Saturday, June 11, 2011

"Whatever you did for one of these least brothers of mine..."

Often when it comes to stewardship I often find myself thinking in terms of 'mine'.  How do I use my talents to benefit others?  How do I share my treasure?  How can I be a better steward of my children?  All of this results in unintentionally self-centered thinking.  The world and my impact on it is put in a box, one that ends where I think what is mine ends.

In reality, nothing I 'own' is mine.  That's the point of stewardship.

Courtesy of Merriam-Webster:
steward1 : one employed in a large household or estate to manage domestic concerns (as the supervision of servants, collection of rents, and keeping of accounts): a fiscal agent4
a : an employee on a ship, airplane, bus, or train who manages the provisioning of food and attends passengersb : one appointed to supervise the provision and distribution of food and drink in an institution5
: one who actively directs affairs

None of these definitions say "owner".  So in fact all I 'have' does not belong to me -- not even my children.   Especially not my children.  Lets look at those questions again: 

How do I use God's talents to benefit others?  How do I share God's treasure?  How can I be a better steward of God's children?

Doesn't that open things up a lot more?  My world and what I can do is no longer limited by me and to me.  The one that strikes me the most today is the last one.  When I asked myself "How can I be a better steward of my children?" I was limited to my own children -- two adorable easy to love people.  But God's children?  That's everyone -- my husband, my parents, my brothers, my neighbors, the men lined up outside Oliver Gospel Mission, the annoying lady yelling into a cell phone at the doctor's office, rapists, that guy driving a Mercedes that cut me off last week -- lots of people that aren't so easy to love all the time (though the first three are indeed easy to love!).  And how about being their steward?  We know from Genesis never ask God "Am I my brother's keeper?"  You be in da dog house for that.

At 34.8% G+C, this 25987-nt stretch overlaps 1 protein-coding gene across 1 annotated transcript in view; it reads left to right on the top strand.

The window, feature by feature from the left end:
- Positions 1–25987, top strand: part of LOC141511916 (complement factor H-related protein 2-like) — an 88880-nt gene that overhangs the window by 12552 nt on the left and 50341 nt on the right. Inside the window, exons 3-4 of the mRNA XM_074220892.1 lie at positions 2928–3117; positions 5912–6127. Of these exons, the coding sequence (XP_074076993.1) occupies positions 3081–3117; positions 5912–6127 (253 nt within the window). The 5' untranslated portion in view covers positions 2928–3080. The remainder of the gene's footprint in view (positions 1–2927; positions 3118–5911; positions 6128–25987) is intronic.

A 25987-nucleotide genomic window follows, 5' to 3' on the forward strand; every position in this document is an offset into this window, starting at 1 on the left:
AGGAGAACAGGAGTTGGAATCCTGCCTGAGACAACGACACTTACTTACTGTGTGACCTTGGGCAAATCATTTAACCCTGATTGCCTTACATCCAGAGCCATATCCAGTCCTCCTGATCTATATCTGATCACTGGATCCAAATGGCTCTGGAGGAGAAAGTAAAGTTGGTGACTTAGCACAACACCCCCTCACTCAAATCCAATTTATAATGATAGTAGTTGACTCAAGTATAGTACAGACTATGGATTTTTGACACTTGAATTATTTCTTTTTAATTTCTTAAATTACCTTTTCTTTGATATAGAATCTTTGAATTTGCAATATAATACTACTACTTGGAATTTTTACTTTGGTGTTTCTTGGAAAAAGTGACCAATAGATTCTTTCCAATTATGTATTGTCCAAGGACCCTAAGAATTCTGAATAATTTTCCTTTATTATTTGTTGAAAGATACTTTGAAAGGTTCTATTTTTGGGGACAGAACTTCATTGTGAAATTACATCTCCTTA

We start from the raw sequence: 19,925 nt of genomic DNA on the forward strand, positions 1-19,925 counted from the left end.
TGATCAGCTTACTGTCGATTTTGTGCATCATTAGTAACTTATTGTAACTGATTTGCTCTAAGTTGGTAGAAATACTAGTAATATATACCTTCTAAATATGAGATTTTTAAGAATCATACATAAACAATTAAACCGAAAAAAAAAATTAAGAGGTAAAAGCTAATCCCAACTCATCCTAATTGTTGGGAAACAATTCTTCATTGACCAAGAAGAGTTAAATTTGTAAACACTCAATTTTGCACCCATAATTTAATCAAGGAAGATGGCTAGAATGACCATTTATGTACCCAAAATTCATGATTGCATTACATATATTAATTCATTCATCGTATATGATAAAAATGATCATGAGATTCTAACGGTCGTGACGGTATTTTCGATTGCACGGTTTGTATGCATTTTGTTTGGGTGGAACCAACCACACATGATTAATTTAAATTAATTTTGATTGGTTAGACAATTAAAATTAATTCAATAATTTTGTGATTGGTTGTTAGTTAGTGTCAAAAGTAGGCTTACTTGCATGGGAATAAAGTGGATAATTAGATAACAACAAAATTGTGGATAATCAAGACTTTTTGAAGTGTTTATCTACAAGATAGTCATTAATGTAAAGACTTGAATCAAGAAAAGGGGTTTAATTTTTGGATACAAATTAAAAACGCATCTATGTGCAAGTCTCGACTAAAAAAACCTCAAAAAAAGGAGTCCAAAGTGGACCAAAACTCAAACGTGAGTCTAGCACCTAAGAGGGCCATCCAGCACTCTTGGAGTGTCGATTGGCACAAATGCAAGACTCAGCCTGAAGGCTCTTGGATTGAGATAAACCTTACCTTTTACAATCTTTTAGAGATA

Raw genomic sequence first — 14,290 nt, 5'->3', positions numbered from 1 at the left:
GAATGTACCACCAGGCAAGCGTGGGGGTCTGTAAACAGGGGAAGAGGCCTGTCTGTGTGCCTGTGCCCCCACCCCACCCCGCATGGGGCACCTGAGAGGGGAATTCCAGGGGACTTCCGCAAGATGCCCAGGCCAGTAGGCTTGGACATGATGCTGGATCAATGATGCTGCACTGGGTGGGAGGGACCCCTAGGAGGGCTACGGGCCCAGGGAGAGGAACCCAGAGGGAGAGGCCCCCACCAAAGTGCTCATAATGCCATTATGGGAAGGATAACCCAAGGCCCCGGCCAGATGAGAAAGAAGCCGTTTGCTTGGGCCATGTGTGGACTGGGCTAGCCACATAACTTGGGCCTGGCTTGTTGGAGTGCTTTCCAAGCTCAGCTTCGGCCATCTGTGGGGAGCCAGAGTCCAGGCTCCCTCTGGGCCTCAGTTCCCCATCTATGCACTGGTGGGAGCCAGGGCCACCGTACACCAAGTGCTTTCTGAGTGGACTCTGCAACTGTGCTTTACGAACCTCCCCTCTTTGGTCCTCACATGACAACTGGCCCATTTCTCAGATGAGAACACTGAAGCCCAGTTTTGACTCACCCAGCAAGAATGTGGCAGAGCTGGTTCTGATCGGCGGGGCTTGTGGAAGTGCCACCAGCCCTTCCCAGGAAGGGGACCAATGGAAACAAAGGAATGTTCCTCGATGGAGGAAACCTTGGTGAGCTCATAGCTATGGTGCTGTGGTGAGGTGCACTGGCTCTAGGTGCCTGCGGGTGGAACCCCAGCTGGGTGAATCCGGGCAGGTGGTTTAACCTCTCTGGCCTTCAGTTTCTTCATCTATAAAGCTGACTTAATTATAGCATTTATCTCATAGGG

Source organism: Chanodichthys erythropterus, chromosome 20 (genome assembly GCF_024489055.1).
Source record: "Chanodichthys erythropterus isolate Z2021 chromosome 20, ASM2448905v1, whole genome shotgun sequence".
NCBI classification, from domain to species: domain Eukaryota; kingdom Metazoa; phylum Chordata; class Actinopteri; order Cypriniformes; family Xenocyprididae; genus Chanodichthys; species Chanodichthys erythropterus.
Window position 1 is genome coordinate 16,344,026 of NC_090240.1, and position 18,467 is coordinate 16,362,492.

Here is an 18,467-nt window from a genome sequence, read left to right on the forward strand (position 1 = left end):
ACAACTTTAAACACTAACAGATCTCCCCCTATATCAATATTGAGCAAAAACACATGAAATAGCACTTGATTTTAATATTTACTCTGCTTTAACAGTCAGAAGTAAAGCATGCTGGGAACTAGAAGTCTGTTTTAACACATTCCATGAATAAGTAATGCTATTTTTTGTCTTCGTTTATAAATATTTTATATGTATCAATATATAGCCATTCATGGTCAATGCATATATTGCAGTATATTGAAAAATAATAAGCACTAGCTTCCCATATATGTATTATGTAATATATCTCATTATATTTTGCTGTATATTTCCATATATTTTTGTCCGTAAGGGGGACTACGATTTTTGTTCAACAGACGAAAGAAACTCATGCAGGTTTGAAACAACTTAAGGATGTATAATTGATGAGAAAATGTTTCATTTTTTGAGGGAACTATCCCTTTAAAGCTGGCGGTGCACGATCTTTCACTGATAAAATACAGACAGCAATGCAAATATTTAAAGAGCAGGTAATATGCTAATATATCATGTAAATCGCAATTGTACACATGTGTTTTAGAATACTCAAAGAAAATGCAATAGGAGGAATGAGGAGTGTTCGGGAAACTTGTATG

Sometimes its easy to know what to do, just not how to do it.  Our health *not so much* care system is a great example of one of the ways we fail as a nation to be good stewards of the least and the not so least among us.  More time and energy is spent devising and protecting methods to make money off of sick people than is spent actually making people well.  There are plenty of people who want to help their neighbor, I would like to believe, but more often than not money, red tape, and inaccessibility get in the way.  Someone has to pay for the tests, the medicines, and the surgeries.  The higher the profit margin, the more those things cost, and the less affordable they become.  Granted, people need to make some money, but there's a difference between making a killing and making a living.  As Lone Star (Spaceballs) would say, "Take only what you need to survive."  The result are low and low-middle income adults who are holding down a job, but still can't afford health insurance and do not qualify for Medicaid.  If these adults get seriously ill or injured, they are screwed. They end up becoming sub-productive members of society and fall further into poverty due to bills for medical care and/or becoming disabled because of the financial barriers to medical care.

This certainly isn't our only call in being good stewards of God's children.  It is a daily call -- one to treat others with respect, tenderness, and care, to help where and when we can, and to always put others first.

C'est en s'oubliant qu'on trouve.

PS: I totally just quoted the Bible and Spaceballs in the same post.  That just happened.

2 comments:

  1. The postscript just made me laugh. :)
    -Tammy

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  2. By the way sis,
    "This is my industrial strength hairdryer. And I can't live without it!"

    ReplyDelete